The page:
Software company TeamViewer says that a compromised employee account is what enabled hackers to breach its internal corporate IT environment and steal encrypted passwords in an incident attributed to the Russian government.

In an update on Sunday evening, TeamViwer said a Kremlin-backed group tracked as APT29 was able to copy employee directory data like names, corporate contact information and the encrypted passwords, which were for the company’s internal IT environment.

The company reaffirmed that the hackers were not able to gain access to the company’s product environment or customer data, and that the breach, first reported last week, appears to be contained.

“The risk associated with the encrypted passwords contained in the directory has been mitigated in collaboration with leading experts from our incident response partner Microsoft,” the company said.

TeamViewer said it has contacted authorities about the incident. APT29 — associated with Russia’s foreign intelligence service, the SVR — is one of the Kremlin’s highest-profile hacking operations.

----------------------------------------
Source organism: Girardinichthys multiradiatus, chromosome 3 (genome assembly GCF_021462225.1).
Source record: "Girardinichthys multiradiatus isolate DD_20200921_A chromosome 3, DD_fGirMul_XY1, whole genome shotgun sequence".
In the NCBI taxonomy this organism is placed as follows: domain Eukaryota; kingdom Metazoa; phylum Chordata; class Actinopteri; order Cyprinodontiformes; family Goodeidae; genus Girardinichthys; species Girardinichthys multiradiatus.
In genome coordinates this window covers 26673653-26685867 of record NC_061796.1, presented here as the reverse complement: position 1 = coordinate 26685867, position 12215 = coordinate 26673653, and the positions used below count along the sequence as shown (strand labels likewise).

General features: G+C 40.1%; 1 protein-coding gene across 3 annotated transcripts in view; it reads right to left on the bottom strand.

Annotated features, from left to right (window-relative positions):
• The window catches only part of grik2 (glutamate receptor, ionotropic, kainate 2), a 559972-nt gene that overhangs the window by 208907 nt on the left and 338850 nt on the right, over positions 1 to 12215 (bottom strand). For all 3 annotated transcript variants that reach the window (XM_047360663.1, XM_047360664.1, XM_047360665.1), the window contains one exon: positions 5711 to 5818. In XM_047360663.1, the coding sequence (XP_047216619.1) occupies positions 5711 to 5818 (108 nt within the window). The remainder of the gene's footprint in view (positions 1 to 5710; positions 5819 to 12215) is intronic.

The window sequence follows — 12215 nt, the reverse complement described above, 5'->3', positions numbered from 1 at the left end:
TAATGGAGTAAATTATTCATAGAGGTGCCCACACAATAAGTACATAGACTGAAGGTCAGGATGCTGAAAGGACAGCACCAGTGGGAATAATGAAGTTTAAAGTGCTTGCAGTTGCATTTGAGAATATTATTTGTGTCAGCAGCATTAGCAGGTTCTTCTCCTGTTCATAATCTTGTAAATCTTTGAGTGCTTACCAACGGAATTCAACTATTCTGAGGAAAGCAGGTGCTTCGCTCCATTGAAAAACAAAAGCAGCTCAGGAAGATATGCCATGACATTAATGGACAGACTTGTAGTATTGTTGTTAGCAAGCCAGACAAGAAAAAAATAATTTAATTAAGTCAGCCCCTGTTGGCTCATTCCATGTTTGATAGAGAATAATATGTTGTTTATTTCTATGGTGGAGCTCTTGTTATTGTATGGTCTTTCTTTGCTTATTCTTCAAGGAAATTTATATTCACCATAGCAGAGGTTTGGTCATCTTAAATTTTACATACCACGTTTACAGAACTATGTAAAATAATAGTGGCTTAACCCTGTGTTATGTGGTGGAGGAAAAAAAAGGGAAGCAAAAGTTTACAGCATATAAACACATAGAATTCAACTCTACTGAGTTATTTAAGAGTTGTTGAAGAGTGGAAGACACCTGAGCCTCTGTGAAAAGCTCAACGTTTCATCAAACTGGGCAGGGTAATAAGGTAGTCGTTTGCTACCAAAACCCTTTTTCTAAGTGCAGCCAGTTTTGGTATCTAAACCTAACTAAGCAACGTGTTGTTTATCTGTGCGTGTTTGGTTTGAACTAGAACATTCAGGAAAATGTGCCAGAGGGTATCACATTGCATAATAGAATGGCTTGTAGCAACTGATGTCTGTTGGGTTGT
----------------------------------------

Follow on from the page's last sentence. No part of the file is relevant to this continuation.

“We hardened authentication procedures for our employees to a maximum level and implemented further strong protection layers. Additionally, we have started to rebuild the internal corporate IT environment towards a fully trusted state,” the statement said.

TeamViewer’s remote access and remote control software is used to remotely manage fleets of devices. The company has previously faced attacks by alleged Chinese hackers and its products have often been deployed maliciously by hackers themselves during security incidents.

Multiple organizations published warnings last week about the APT29 breach, urging TeamViewer customers to take a range of actions — including reviewing logs for any unusual remote desktop traffic and enabling two-factor authentication. A healthcare security organization urged members to “use the allowlist and blocklist to control who can connect to their devices.”

TeamViewer has not responded to questions about what APT29 appeared to be looking for during the incident.

The theft of encrypted passwords by APT29 matches another incident earlier this year where the same group infiltrated Microsoft’s systems and stole authentication details, credentials and emails from the tech giant’s senior leaders.